This is a very small Earth globe on a wooden stand with a round wooden base. The wooden stand is small has a circular bottom with circular carved decoration, with a lathed wooden rod fitted to its centre. Slotted into the top of this there is a metal support with a semi-circular metal arc with a raised scale graduated in degrees on it. This metal meridian curves around the globe and supports it at the top and bottom by a thin wire that runs through the centre of the globe from pole to pole. At the top, the wire pokes through the top of the metal meridian and is bent at right angles to hold it in place. The globe is supported at a slight inclination.
The globe is covered with strips of paper fitted together to form a coloured map of the Earth. Some countries, cities and other features such as seas and oceans are shown; countries are outlined in various different colours. Some features such as the Tropic of Cancer and the Equator are shown.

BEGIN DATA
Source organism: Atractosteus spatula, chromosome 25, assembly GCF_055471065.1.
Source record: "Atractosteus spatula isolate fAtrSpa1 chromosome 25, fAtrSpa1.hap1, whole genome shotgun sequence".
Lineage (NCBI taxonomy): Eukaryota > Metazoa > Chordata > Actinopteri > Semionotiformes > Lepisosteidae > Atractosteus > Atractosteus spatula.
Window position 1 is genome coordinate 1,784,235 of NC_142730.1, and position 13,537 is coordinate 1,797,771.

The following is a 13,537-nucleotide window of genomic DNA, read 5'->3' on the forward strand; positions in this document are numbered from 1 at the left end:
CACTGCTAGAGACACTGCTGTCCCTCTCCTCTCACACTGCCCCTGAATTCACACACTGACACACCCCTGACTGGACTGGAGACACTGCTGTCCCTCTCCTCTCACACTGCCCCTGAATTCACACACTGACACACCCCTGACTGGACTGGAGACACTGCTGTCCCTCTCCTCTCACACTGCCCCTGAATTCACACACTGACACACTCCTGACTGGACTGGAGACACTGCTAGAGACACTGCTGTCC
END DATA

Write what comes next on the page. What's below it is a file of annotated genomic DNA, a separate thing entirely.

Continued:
Accession Number: 2019.ast.265
Wood, Metal: Aluminium, Metal: Iron Alloy, Paper
J. L. & Co.”
This globe was likely produced for teaching or display.
Poor: The wooden base of the globe has split in three places, with each split being about a centimeter long. The surface of the stand is marked in places with scratches. The metal axis that that runs through the globe appears to be a relatively modern repair or modification. The metal of the meridian scale is somewhat marked and dented, and also slightly warped.
The globe itself is in poor condition. Many of the seams at the edges of the applied paper are torn and peeling, and there are other torn places in the map where the paper has been split or the surface come off. There is a small dent on the globe where “RUSSIA” is marked. The top and base of the globe where the axis enters at the poles of the map is very badly damaged; the map is torn away and the layers of paper that form the interior of the globe are visible. There is a large opening at both ends where the paper has been torn.
Manufacturer: J. Lebègue & Co., Paris
Date of Manufacture: 1885-1908
This globe was likely purchased by the Department of Physics or the Department of Astronomy & Astrophysics at the University of Toronto for teaching. In the 2000s, it was found in a room in the McLennan Physical Laboratories building on the U of T St George campus, and moved to the Astronomy Library for storage and display.
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